- 579Sustainable Building and Environment using LEED MetricsSustainable Building and Environment using LEED Metrics
This course will provide fundamental knowledge of sustainable building concepts, current environmental design building rating systems (for example, LEED), and building performance and diagnostic metrics, as well as referenced standards related to sustainable design.
The course will examine U.S. case studies to determine best practices, and will adopt practical research experiments in building indoor environmental quality, focusing on thermal, air, lighting, and acoustic qualities. It will also introduce technical and quantitative methods for passive design strategies for a zero energy building. This practice-based course will equip students with analytical skills to develop best green design and technology combinations depending on environmental characteristics of a building site.
Upon completion of the course, students will be prepared to take the LEED Accredited Professionals / Green Associate Exam, which is rapidly becoming the standard of recognition for green building professionals.
- 615LSeminar Environmental Systems ResearchSeminar Environmental Systems ResearchAcquire new building science concepts, and experience how they impact building performance. This course introduces the concept of total building energy performance, delineating the full range of performance mandates required for today’s architecture, including building integrity. Explore the relationships, opportunities, and conflicts of the performance mandates, and the integration of building systems necessary to achieve total building energy performance. Through lectures and seminar instruction, students will develop a basis for environmental design performance and system design skills, towards creating high-performance buildings.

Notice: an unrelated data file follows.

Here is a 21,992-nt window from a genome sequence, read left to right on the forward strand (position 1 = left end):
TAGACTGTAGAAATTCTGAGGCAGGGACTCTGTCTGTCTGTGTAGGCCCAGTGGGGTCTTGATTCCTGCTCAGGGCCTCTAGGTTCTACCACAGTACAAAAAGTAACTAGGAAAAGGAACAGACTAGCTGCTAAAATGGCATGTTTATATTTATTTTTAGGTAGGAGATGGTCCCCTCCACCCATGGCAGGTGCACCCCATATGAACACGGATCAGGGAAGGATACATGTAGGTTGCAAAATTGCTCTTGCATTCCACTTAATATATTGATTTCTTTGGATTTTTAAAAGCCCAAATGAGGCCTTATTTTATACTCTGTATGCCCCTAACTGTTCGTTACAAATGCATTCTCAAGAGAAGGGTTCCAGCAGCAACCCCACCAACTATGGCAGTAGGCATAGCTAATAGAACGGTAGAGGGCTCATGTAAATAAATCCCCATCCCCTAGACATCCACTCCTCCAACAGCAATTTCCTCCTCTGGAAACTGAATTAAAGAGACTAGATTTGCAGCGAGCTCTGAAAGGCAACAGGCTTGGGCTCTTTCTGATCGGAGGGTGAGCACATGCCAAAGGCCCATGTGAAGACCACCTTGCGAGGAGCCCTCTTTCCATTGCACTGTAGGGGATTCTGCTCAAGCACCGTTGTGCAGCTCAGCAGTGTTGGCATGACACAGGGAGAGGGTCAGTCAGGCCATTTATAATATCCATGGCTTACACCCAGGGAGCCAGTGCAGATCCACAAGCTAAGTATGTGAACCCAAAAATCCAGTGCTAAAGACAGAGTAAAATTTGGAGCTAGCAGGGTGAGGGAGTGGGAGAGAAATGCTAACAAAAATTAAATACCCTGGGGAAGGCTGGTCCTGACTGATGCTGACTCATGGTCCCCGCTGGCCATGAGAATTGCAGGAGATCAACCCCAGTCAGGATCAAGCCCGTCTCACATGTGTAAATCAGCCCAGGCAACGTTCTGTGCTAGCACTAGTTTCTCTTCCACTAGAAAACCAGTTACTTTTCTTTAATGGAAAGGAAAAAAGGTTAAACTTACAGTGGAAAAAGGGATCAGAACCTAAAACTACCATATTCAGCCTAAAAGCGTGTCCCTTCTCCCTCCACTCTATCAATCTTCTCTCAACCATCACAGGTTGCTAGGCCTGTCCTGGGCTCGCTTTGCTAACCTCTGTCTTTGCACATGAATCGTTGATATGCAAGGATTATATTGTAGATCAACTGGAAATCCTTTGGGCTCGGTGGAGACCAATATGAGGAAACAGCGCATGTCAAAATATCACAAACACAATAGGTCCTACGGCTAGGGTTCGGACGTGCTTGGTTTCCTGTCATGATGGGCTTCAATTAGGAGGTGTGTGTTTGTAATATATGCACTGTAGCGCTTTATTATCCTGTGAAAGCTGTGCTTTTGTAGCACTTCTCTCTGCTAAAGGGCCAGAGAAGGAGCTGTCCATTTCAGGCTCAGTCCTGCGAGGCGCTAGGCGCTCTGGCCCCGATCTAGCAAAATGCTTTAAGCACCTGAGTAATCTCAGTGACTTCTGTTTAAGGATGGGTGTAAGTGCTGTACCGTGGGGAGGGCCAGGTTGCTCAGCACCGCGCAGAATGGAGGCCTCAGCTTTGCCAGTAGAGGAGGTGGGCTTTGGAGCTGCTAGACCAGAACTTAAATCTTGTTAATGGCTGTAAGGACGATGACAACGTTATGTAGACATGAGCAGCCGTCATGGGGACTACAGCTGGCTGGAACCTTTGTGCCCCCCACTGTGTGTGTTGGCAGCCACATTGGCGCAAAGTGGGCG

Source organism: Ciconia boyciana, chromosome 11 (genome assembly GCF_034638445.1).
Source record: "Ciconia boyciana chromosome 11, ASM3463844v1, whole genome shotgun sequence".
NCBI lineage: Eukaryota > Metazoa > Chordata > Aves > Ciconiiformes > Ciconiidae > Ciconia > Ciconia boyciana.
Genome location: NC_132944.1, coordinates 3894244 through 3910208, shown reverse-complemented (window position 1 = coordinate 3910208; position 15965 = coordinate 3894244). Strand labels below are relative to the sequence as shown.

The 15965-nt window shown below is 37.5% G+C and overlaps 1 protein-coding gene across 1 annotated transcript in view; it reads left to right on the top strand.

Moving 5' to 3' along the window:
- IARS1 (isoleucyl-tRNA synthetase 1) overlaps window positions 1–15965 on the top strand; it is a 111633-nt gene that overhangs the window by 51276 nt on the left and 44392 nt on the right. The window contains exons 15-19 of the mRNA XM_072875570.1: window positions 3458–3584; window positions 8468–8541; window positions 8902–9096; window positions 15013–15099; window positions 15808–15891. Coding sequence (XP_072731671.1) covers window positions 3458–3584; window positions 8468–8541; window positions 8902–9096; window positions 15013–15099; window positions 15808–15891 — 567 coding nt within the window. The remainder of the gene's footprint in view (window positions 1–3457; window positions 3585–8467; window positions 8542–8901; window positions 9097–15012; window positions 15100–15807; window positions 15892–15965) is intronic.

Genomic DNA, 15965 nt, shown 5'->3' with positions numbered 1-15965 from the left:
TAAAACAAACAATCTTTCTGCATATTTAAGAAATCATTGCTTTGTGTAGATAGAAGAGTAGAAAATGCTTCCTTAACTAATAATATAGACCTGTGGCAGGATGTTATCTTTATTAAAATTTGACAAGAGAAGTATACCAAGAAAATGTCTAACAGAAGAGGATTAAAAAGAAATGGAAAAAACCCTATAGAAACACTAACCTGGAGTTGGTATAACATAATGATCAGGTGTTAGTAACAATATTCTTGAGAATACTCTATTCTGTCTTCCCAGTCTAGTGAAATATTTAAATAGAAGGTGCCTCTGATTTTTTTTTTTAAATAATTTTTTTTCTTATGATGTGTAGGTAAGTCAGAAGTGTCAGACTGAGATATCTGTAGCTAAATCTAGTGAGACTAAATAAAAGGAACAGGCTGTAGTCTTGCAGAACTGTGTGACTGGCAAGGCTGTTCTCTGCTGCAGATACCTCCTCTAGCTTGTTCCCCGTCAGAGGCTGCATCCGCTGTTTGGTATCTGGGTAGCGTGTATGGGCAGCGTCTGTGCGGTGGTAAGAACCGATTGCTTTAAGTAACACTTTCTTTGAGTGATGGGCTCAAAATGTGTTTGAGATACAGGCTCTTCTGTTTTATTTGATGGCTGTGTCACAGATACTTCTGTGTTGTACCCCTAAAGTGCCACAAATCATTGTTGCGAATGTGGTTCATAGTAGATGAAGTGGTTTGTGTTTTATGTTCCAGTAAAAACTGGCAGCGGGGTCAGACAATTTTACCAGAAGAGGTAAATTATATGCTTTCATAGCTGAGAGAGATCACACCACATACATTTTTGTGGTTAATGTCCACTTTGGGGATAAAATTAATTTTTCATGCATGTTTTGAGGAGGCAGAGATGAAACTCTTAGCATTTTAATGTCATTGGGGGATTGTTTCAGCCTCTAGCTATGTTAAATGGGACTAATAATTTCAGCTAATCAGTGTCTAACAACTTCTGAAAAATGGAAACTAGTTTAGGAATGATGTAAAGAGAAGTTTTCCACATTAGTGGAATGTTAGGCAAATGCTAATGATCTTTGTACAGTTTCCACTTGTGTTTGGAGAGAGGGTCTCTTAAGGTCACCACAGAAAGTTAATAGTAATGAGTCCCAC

- 692bLBuilding Science ThesisBuilding Science ThesisPrerequisite(s): ARCH 596 This course has several coincident agendas. We will complete the Master’s Thesis for the Building Science program which each student has developed in preceding 596 and 692a classes. But in the process, we will address a broad range of ancillary topics. We will create a “culture of learning” as part of the course. Although it is a studio course, there will be guest lecturers, lectures of assigned topics and periodic reviews, as well as normal studio time. We will review the scientific method in general and as it applies to each thesis topic. We will consider the value and impact of investigative tools in the process and product of Architecture. We will write papers which could be submitted to conferences or journals as a prototype of technology transfer (and a measure of the value and validity of the material.) Those of you who have had abstracts accepted will use the abstracts as topics for these papers. We will do several interim presentations to the first year students and to outside consultants and to committee members, prior to the final presentation. We will examine topics in Building Science which are of current interest, whether or not one of the current theses addresses these topics. We will write the thesis in several stages, so that there is opportunity to modify and improve both the research and the writing prior to the thesis due date. Prior to the due date (currently April 1) each student will produce a thesis in the format acceptable to the University and with content acceptable to all committee members. Finally, each student will produce a shorter version of the thesis material in a format consistent with publication. In the process, each student will learn something about the content area of each other student’s thesis.